Indian stocks are tipped for a strong showing by year-end
Opinion among experts indicate that the country’s main stock index would exceed the record high it hit before the latest coronavirus wave took hold by year-end, with most of them predicting modest growth and limited downside risks.
If analysts were to be taken at their word, then it would appear that the reported drop in daily Covid-19 infection rates is having a positive impact on the Indian markets which illustrates cautious optimism.
A poll among forecasters, conducted by Reuters, indicated that the country’s main stock index would exceed the record high it hit before the latest coronavirus wave took hold by year-end, with most of them predicting modest growth and limited downside risks.
The decision by the GoI to provide an economic stimulus packagefor the sectors worst affected by COVID-19 could act as an additional comforter to the economy.
$3 trillion reasons to showcase potential
On Monday, Market capitalisation at India’s oldest stock exchange hit $3 trillion for the first time, triggered by the fastest $500-billion jump in history. This has also shown the country’s potential as one of the biggest and fastest growing economies in the post-pandemic era.
The market cap shot up to $2.5 trillion on December 16, 2020. On Monday, the valuation touched $3 trillion, and the time taken for adding the last $500 billion was 159 days — the fastest till now. The only other countries that have a stock market capitalization of more than $3 trillion are the US, China, Hong Kong, Japan, UK, France, and Canada.
After recovering from the first wave of the pandemic the Indian economy seemed to have been turning the corner with massive FDI’s coming in from blue-chip companies. The India billboard was glittering with neon lights. Prior to that the country had brought home a lacklustre economic report card in 2020, its worst in four decades, which hit the equity market hard.
After its record high of 52,516.76 in February, the benchmark S&P BSE Sensex rose modestly in March and declined about 1.5% in April. But daily infection rates in the second wave have now started declining and the index is up around 6% for the year, with over half of those gains achieved in recent weeks.
A study by Reuters of more than 30 equity analysts seems to indicate the addition of another 5% and hitting a record 53,200 by end-2021, albeit not much higher than February's peak and well below what was expected three months ago.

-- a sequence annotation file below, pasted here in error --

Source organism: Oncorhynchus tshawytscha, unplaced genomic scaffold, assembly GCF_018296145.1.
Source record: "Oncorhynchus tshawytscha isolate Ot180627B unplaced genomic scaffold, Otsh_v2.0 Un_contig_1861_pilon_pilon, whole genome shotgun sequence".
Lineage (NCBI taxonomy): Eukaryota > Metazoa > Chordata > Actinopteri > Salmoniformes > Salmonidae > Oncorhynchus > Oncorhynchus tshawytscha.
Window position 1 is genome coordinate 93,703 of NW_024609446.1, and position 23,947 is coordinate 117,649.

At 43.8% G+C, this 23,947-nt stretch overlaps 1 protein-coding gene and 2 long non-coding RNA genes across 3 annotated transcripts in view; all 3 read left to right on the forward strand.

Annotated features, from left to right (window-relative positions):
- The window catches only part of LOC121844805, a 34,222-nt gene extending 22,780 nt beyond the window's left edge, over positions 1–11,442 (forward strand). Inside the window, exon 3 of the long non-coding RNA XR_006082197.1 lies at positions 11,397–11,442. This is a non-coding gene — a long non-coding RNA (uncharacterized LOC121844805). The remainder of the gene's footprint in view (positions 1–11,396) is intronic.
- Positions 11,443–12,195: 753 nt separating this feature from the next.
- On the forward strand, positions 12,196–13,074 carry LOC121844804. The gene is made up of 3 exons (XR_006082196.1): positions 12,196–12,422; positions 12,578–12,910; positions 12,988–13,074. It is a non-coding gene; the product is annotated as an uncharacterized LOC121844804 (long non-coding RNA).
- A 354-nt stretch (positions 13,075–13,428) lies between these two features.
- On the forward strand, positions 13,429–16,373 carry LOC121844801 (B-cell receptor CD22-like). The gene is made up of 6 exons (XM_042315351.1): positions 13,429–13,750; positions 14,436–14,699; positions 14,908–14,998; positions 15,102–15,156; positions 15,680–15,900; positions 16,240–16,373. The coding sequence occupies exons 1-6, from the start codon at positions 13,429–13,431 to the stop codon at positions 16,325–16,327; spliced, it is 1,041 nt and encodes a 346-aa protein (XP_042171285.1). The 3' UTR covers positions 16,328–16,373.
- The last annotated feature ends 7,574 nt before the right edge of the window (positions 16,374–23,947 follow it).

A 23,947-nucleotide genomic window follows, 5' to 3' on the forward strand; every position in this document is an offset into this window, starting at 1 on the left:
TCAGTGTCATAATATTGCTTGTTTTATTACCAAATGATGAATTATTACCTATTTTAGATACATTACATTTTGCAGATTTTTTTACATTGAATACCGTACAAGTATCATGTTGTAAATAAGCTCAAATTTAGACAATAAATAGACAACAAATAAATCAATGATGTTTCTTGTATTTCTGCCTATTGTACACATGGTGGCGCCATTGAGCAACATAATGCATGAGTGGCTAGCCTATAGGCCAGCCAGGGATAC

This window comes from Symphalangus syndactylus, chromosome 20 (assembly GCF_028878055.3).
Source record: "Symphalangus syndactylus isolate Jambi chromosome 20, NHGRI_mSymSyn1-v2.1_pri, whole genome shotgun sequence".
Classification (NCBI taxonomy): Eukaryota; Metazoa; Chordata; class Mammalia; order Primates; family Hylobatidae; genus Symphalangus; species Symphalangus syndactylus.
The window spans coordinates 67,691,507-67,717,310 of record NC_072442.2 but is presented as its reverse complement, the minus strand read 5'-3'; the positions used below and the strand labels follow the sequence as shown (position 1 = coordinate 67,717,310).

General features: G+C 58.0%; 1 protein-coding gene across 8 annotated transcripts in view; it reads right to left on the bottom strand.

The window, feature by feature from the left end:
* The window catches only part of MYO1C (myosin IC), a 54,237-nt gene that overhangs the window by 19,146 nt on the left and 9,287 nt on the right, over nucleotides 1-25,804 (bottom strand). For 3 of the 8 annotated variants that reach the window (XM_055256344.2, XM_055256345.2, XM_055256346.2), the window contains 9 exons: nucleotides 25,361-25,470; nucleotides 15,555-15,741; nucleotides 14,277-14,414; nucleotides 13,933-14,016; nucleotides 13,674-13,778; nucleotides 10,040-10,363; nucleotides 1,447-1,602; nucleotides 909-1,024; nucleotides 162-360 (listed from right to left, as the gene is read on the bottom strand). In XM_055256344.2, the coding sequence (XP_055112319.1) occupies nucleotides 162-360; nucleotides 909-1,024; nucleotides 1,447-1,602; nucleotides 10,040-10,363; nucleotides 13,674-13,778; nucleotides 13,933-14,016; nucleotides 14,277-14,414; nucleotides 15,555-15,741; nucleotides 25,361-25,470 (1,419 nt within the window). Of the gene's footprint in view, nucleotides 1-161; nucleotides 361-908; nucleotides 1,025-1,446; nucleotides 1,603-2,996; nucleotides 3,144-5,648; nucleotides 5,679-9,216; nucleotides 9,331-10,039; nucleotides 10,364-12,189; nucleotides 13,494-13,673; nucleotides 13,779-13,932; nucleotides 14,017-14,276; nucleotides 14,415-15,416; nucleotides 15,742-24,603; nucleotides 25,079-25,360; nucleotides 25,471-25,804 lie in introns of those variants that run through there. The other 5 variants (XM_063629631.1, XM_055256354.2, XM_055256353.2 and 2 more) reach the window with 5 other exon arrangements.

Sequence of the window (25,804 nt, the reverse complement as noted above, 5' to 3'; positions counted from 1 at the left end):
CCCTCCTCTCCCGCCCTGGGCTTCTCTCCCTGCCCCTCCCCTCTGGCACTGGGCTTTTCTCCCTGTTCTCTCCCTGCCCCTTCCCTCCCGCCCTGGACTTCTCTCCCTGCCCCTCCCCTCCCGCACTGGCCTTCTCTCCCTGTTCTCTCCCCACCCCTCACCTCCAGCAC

Bourse forecast to rise 8% by mid-2022
From Tuesday's close of 50,637.53 the Indian bourse was forecast to rise nearly 8% to 54,500 by mid-2022. It was then forecast to close out 2022 at 58,500.
According to CA Rudramurthy, managing director at Vachana Investments, "The equity market looks at what it might be three to six months down the line, by when corporate earnings, economic activity and growth should pick up. But trading will be more selective this year than in 2020, when it was more speculative, and you could buy any stock and prices just kept rising - that bit is done."
READ MORE ON INDIA & FDI:
When queried on the risks to the Indian stock market outlook from the coronavirus crisis still gripping the country, 66% of analysts, or 21 of 32, said it was low. The remaining 11 said the risk was high. It is believed that all the bad news from the COVID-19 second wave is done and dusted and is already discounted in stock prices. Even if the expected third wave hits, it wouldn't be a new situation. The uncertainty - which markets do not like - from the previous waves will apparently not be there anymore.
The key, however, to fixing the economic woes lies in a streamlined and effective vaccine rollout among the population. More needs to be done while taking into account the pressures of availability of vaccines in the country. Thus far indicators show that less than 4% of India’s 1.35 billion population have receiv3ed the vaccine and this leaves the economic progress at more risk brought about by lockdowns and lethargic activity. If the vaccination drive picks up pace it could have a positive effect on infection rates and on the markets.
Overall, it appears that experts are leaning towards the view that this year’s outlook would be "balanced with a limited downside." The high valuations of Indian equities suggest markets are pricing in a very strong growth momentum. But growth prospects are softening somewhat...and in that context one should not expect too much of an upside.